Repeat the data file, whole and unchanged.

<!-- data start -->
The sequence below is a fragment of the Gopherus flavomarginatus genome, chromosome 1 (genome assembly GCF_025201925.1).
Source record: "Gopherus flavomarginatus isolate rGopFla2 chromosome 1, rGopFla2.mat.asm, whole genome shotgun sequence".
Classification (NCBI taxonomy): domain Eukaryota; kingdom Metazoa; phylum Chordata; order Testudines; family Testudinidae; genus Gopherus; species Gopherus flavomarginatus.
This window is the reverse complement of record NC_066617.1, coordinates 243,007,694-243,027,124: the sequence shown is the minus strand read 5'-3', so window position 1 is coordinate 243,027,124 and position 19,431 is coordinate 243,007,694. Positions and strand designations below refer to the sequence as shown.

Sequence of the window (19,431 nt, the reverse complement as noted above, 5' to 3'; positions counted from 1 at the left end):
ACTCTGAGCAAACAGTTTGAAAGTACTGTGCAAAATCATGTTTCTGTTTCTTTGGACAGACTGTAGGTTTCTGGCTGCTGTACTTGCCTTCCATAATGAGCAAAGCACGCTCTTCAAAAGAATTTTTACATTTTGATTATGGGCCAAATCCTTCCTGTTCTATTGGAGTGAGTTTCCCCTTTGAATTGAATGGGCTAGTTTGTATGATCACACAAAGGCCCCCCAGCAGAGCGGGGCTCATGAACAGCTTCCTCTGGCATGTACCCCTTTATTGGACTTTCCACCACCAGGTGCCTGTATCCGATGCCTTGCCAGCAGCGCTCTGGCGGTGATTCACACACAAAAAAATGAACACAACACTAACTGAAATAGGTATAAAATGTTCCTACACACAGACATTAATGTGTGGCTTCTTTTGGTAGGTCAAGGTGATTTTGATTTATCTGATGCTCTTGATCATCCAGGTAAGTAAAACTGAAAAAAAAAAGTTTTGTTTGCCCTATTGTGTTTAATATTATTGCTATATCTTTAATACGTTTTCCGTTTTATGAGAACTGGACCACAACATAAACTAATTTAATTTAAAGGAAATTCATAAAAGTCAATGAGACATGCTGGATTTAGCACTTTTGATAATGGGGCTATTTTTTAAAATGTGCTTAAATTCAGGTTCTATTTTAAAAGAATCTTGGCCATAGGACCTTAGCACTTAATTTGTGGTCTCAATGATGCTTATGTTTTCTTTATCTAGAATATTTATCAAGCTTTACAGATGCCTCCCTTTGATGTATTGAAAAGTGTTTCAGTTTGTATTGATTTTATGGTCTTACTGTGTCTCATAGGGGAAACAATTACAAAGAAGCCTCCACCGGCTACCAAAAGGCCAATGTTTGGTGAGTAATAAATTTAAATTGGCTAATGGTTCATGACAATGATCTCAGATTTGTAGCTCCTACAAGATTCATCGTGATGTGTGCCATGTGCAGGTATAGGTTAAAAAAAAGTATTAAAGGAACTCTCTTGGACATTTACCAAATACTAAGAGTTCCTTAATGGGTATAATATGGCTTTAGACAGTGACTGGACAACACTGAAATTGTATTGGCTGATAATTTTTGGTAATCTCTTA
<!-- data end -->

The sequence below is a fragment of the Gopherus flavomarginatus genome, chromosome 1 (genome assembly GCF_025201925.1).
Source record: "Gopherus flavomarginatus isolate rGopFla2 chromosome 1, rGopFla2.mat.asm, whole genome shotgun sequence".
Classification (NCBI taxonomy): domain Eukaryota; kingdom Metazoa; phylum Chordata; order Testudines; family Testudinidae; genus Gopherus; species Gopherus flavomarginatus.
This window is the reverse complement of record NC_066617.1, coordinates 243,007,694-243,027,124: the sequence shown is the minus strand read 5'-3', so window position 1 is coordinate 243,027,124 and position 19,431 is coordinate 243,007,694. Positions and strand designations below refer to the sequence as shown.

Sequence of the window (19,431 nt, the reverse complement as noted above, 5' to 3'; positions counted from 1 at the left end):
ACTCTGAGCAAACAGTTTGAAAGTACTGTGCAAAATCATGTTTCTGTTTCTTTGGACAGACTGTAGGTTTCTGGCTGCTGTACTTGCCTTCCATAATGAGCAAAGCACGCTCTTCAAAAGAATTTTTACATTTTGATTATGGGCCAAATCCTTCCTGTTCTATTGGAGTGAGTTTCCCCTTTGAATTGAATGGGCTAGTTTGTATGATCACACAAAGGCCCCCCAGCAGAGCGGGGCTCATGAACAGCTTCCTCTGGCATGTACCCCTTTATTGGACTTTCCACCACCAGGTGCCTGTATCCGATGCCTTGCCAGCAGCGCTCTGGCGGTGATTCACACACAAAAAAATGAACACAACACTAACTGAAATAGGTATAAAATGTTCCTACACACAGACATTAATGTGTGGCTTCTTTTGGTAGGTCAAGGTGATTTTGATTTATCTGATGCTCTTGATCATCCAGGTAAGTAAAACTGAAAAAAAAAAGTTTTGTTTGCCCTATTGTGTTTAATATTATTGCTATATCTTTAATACGTTTTCCGTTTTATGAGAACTGGACCACAACATAAACTAATTTAATTTAAAGGAAATTCATAAAAGTCAATGAGACATGCTGGATTTAGCACTTTTGATAATGGGGCTATTTTTTAAAATGTGCTTAAATTCAGGTTCTATTTTAAAAGAATCTTGGCCATAGGACCTTAGCACTTAATTTGTGGTCTCAATGATGCTTATGTTTTCTTTATCTAGAATATTTATCAAGCTTTACAGATGCCTCCCTTTGATGTATTGAAAAGTGTTTCAGTTTGTATTGATTTTATGGTCTTACTGTGTCTCATAGGGGAAACAATTACAAAGAAGCCTCCACCGGCTACCAAAAGGCCAATGTTTGGTGAGTAATAAATTTAAATTGGCTAATGGTTCATGACAATGATCTCAGATTTGTAGCTCCTACAAGATTCATCGTGATGTGTGCCATGTGCAGGTATAGGTTAAAAAAAAGTATTAAAGGAACTCTCTTGGACATTTACCAAATACTAAGAGTTCCTTAATGGGTATAATATGGCTTTAGACAGTGACTGGACAACACTGAAATTGTATTGGCTGATAATTTTTGGTAATCTCTTA